If you just need to show a simple menu in your application, you can place a MainMenu or PopupMenu component on a form and double-click on it to fire up the Menu Designer, shown in Figure 5.5. You add new menu items and provide them with a Caption property, using a hyphen (-) to separate caption menu items.
Delphi creates new components for each menu item you add. To name each component, Delphi uses the caption you enter and appends a number (so that Open becomes Open1). After removing spaces and other special characters from the caption, if nothing is left Delphi adds the letter N to the name. Finally it appends the number. Thus menu item separators are called N1, N2, and so on. Knowing what Delphi tends to do by default, you should think of editing the name first, which is necessary if you want to end up with a sensible component naming scheme.
Do not use the Break property, which is used to lay out a pull-down menu on multiple columns. The mbMenuBarBreak value indicates that this item will be displayed on a second or subsequent line; the mbMenuBreak value means this item will be added to a second or subsequent column of the pull-down menu.
To obtain a more modern-looking menu, you can add an image list control to the program, hosting a series of bitmaps, and connect the image list to the menu using its Images property. You can then set an image for each menu item by setting the proper value of its ImageIndex property. The definition of images for menus is quite flexible—you can associate an image list with any specific pull-down menu (and even a specific menu item) using the SubMenuImages property. Having a specific smaller image list for each pull-down menu instead of a single large image list for the entire menu allows for more run-time customization of an application.
Creating menu items at run time is so common that Delphi provides some ready-to-use functions in the Menus unit. The names of these global functions are self-explanatory: NewMenu, NewPopupMenu, NewSubMenu, NewItem, and NewLine.
The PopupMenu component is typically displayed when the user right-clicks a component that uses the given pop-up menu as the value for its PopupMenu property. However, besides connecting the pop-up menu to a component with the corresponding property, you can call its Popup method, which requires the position of the pop-up in screen coordinates. The proper values can be obtained by converting a local point to a screen point with the ClientToScreen method of the local component, which is a label in this code fragment:
procedure TForm1.Label3MouseDown(Sender: TObject; Button: TMouseButton; Shift: TShiftState; X, Y: Integer); var ScreenPoint: TPoint; begin // if some condition applies... if Button = mbRight then begin ScreenPoint := Label3.ClientToScreen (Point (X, Y)); PopupMenu1.Popup (ScreenPoint.X, ScreenPoint.Y) end; end;
An alternative approach is to use the OnContextMenu event. This event, introduced in Delphi 5, fires when a user right-clicks a component—exactly what I traced previously with the test if Button = mbRight. The advantage is that the same event is also fired in response to a Shift+F10 key combination, as well as the shortcut-menu key of some keyboards. You can use this event to fire a pop-up menu with little code:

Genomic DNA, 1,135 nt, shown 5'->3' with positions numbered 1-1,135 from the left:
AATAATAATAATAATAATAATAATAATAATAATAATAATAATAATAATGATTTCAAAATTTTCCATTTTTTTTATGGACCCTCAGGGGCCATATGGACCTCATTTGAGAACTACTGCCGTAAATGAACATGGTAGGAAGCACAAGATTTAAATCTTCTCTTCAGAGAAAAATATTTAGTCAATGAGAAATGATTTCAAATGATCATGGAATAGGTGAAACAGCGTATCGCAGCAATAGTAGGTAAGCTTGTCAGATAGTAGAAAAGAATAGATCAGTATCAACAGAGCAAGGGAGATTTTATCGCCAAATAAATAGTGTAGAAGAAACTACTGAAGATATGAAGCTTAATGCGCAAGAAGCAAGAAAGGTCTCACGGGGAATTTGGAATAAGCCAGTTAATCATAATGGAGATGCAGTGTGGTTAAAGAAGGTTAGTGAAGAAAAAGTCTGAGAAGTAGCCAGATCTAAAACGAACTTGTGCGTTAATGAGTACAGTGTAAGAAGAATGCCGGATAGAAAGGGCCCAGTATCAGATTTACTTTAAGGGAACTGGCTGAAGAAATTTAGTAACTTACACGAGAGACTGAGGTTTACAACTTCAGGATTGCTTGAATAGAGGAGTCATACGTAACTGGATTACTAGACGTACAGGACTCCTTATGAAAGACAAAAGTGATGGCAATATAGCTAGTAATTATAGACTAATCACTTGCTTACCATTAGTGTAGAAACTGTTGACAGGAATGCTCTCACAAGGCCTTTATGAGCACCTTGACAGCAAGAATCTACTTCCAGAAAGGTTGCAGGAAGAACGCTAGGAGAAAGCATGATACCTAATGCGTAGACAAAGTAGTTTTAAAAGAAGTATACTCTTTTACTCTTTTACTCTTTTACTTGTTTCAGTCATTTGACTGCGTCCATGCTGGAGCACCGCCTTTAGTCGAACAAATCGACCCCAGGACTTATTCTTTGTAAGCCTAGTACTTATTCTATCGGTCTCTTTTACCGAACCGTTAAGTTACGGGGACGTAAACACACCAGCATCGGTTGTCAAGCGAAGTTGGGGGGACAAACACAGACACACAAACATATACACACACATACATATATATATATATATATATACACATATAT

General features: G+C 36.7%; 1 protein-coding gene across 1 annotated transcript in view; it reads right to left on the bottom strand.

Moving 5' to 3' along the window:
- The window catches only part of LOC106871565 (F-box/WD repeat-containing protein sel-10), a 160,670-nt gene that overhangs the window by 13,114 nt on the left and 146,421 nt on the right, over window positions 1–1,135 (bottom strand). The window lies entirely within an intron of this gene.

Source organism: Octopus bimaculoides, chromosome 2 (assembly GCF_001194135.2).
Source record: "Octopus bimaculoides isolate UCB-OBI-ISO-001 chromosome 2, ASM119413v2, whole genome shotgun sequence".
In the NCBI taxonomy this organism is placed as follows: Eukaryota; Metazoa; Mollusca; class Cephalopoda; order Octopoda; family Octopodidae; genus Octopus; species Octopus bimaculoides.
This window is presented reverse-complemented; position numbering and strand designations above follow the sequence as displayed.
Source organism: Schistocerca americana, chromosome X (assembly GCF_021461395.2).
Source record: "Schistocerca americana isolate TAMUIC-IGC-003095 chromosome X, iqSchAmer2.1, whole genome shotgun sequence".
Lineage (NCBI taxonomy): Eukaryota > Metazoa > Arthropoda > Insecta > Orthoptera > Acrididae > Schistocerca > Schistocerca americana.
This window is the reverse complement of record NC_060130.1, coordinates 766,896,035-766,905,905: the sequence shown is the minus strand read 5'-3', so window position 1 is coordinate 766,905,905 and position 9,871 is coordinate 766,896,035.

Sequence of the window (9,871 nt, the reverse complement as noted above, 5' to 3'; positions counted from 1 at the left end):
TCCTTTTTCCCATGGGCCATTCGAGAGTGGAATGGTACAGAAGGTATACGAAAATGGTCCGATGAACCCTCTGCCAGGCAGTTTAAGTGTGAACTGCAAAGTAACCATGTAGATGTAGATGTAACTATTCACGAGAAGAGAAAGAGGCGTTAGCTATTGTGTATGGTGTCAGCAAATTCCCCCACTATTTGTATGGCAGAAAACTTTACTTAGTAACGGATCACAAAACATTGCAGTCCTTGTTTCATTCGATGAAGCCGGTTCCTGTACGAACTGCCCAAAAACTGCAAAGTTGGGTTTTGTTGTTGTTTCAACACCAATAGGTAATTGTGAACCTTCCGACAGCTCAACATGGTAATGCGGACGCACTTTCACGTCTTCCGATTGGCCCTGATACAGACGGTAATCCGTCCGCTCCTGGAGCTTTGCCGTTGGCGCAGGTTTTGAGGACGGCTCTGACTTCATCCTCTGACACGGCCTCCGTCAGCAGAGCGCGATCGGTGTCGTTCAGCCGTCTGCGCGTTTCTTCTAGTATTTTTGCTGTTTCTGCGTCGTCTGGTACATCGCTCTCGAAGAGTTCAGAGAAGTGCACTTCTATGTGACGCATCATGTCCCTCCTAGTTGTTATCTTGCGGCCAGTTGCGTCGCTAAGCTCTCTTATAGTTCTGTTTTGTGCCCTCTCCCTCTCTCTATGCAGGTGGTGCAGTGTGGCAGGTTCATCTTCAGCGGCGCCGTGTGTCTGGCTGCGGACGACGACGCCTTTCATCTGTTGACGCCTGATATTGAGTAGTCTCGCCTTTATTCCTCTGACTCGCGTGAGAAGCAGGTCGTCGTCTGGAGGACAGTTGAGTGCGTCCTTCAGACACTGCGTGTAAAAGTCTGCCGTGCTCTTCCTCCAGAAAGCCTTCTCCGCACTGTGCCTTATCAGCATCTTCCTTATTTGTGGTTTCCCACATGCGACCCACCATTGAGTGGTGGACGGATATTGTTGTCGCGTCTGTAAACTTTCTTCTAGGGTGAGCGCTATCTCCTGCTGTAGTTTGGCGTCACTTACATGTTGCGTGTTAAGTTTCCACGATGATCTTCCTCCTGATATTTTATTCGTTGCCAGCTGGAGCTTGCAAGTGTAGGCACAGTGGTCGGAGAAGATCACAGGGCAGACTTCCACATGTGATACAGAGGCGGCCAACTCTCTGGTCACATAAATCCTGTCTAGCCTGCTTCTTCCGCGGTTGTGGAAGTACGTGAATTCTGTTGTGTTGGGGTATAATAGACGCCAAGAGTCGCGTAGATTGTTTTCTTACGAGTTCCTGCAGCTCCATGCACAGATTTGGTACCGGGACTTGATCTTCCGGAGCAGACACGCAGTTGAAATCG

procedure TFormPopup.Label1ContextPopup(Sender: TObject; MousePos: TPoint; var Handled: Boolean); var ScreenPoint: TPoint; begin // add dynamic items PopupMenu2.Items.Add (NewLine); PopupMenu2.Items.Add (NewItem (TimeToStr (Now), 0, False, True, nil, 0, '')); // show popup ScreenPoint := ClientToScreen (MousePos); PopupMenu2.Popup (ScreenPoint.X, ScreenPoint.Y); Handled := True; // remove dynamic items PopupMenu2.Items .Free; PopupMenu2.Items .Free; end;
This example adds some dynamic behavior to the shortcut menu, adding a temporary item indicating when the pop-up menu is displayed. This result is not particularly useful, but it illustrates that if you need to display a plain pop-up menu, you can easily use the PopupMenu property of the control in question or one of its parent controls. Handling the OnContextMenu event makes sense only when you want to do some extra processing.
The Handled parameter is preinitialized to False, so that if you do nothing in the event handler, the normal pop-up menu processing will occur. If you do something in your event handler to replace the normal pop-up menu processing (such as popping up a dialog or a customized menu, as in this case), you should set Handled to True and the system will stop processing the message. You'll rarely set Handled to True, because you'll generally handle the OnContextPopup to dynamically create or customize the pop-up menu, but then you can let the default handler show the menu.
The handler of an OnContextPopup event isn't limited to displaying a pop-up menu. It can perform any other operation, such as directly display a dialog box. Here is an example of a right-click operation used to change the color of the control:
procedure TFormPopup.Label2ContextPopup(Sender: TObject; MousePos: TPoint; var Handled: Boolean); begin ColorDialog1.Color := Label2.Color; if ColorDialog1.Execute then Label2.Color := ColorDialog1.Color; Handled := True; end;
All the code snippets from this section are available in the simple CustPop example for VCL and QCustPop for CLX.